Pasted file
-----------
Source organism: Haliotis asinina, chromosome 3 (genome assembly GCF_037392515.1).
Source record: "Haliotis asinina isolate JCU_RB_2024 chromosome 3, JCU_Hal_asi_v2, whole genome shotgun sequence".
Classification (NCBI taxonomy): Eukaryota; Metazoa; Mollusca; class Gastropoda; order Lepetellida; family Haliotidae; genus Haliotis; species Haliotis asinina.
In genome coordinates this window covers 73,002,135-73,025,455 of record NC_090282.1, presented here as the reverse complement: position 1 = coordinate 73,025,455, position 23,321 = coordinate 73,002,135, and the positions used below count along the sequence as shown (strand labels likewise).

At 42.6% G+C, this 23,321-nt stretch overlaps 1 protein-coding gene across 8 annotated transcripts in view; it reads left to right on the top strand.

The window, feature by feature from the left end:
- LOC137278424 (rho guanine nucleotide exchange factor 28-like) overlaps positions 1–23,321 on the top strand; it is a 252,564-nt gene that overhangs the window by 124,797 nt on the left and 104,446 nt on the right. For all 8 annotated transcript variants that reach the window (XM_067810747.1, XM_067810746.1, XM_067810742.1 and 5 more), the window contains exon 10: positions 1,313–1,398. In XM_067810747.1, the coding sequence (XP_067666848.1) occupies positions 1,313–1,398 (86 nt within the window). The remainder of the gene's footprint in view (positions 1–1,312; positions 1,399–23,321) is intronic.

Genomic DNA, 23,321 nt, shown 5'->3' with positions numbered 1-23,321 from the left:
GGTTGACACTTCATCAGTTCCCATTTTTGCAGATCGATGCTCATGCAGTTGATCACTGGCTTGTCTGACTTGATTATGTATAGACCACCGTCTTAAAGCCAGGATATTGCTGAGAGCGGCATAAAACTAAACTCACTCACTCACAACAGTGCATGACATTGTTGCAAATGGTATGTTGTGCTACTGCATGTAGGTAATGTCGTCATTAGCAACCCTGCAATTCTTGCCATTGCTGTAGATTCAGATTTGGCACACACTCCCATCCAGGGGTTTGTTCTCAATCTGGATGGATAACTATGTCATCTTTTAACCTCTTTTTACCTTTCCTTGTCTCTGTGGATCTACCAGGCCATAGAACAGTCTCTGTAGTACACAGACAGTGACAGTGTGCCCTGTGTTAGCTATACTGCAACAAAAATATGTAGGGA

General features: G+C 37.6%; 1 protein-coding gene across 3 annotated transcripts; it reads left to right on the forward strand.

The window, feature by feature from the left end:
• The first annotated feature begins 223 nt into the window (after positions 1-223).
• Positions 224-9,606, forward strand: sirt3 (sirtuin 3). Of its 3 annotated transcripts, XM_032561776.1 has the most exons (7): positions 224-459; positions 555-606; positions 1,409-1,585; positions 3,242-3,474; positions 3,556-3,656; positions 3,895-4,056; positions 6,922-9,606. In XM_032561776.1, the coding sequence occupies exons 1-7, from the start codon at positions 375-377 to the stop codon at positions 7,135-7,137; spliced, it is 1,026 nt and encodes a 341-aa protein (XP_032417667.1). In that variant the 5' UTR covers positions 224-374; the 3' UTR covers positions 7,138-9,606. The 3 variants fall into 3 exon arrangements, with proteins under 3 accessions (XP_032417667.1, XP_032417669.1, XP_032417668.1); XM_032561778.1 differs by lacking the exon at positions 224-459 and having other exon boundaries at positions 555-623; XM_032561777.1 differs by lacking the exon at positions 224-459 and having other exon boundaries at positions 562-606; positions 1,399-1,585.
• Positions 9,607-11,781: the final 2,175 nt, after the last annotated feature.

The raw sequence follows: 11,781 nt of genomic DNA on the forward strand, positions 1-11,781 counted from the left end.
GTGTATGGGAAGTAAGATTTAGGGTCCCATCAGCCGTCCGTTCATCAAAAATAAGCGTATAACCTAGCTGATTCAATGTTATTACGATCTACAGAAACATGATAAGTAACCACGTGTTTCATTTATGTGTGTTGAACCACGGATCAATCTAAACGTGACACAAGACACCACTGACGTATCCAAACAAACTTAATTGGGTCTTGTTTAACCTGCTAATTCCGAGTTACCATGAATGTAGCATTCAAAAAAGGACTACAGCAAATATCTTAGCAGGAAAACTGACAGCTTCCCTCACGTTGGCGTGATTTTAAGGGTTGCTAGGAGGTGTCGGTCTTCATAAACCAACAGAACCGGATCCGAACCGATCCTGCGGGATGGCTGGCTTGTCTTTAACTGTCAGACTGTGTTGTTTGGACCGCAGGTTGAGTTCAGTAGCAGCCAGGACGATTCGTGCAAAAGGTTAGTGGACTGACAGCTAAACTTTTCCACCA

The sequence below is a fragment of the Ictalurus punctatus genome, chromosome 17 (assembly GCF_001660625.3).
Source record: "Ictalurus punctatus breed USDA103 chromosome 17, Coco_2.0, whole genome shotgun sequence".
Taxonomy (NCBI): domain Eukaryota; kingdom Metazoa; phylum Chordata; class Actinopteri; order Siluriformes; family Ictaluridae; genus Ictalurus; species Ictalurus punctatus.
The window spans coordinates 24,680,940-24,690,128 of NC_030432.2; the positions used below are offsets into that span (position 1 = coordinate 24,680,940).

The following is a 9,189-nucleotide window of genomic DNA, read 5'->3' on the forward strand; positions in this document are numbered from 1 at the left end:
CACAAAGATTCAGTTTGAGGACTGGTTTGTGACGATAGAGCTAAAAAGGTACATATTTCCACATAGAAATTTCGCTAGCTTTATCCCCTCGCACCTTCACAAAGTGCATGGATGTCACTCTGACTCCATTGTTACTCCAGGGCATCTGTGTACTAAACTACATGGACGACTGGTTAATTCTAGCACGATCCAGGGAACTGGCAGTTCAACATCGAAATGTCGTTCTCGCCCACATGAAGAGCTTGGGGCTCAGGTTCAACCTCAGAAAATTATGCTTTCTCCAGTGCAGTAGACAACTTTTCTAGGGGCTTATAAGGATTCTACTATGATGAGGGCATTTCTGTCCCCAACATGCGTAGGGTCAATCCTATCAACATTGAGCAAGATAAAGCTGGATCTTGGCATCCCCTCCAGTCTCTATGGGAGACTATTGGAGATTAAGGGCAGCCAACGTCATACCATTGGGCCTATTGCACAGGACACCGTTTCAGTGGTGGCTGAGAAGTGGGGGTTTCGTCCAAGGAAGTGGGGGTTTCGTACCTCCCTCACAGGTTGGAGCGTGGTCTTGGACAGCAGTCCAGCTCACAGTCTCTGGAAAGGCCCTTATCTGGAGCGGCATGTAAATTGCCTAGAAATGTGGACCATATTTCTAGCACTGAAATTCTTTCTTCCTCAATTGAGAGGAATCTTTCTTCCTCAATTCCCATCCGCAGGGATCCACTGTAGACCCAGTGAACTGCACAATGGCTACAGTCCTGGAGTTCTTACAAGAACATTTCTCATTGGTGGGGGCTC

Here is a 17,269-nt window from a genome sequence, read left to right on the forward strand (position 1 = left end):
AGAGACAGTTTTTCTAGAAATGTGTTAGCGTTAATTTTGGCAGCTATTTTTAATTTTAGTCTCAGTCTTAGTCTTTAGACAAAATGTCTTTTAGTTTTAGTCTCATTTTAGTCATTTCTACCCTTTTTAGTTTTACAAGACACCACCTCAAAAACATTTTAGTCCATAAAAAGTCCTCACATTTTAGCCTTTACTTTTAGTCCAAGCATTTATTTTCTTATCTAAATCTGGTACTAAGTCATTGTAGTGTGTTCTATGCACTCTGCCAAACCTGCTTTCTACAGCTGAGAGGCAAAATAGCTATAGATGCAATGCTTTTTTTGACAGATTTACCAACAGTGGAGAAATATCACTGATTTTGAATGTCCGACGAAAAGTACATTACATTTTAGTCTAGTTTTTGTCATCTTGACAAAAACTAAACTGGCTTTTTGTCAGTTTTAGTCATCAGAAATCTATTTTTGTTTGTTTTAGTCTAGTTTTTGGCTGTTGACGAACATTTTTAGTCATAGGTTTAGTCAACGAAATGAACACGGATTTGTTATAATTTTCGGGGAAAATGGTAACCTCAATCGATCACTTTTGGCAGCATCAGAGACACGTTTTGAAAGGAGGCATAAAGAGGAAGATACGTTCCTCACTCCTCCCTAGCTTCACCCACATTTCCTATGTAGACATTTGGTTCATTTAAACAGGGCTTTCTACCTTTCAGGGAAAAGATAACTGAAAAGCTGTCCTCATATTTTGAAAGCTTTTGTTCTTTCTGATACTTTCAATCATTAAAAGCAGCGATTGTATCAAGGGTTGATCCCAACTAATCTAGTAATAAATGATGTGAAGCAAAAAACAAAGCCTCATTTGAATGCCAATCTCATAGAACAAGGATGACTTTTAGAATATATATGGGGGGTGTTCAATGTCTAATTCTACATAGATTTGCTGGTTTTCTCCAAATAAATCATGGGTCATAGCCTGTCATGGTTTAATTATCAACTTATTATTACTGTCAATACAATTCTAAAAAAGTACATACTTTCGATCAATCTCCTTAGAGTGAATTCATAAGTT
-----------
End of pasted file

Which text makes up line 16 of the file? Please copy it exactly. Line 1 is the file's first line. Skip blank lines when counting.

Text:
GTGTATGGGAAGTAAGATTTAGGGTCCCATCAGCCGTCCGTTCATCAAAAATAAGCGTATAACCTAGCTGATTCAATGTTATTACGATCTACAGAAACATGATAAGTAACCACGTGTTTCATTTATGTGTGTTGAACCACGGATCAATCTAAACGTGACACAAGACACCACTGACGTATCCAAACAAACTTAATTGGGTCTTGTTTAACCTGCTAATTCCGAGTTACCATGAATGTAGCATTCAAAAAAGGACTACAGCAAATATCTTAGCAGGAAAACTGACAGCTTCCCTCACGTTGGCGTGATTTTAAGGGTTGCTAGGAGGTGTCGGTCTTCATAAACCAACAGAACCGGATCCGAACCGATCCTGCGGGATGGCTGGCTTGTCTTTAACTGTCAGACTGTGTTGTTTGGACCGCAGGTTGAGTTCAGTAGCAGCCAGGACGATTCGTGCAAAAGGTTAGTGGACTGACAGCTAAACTTTTCCACCA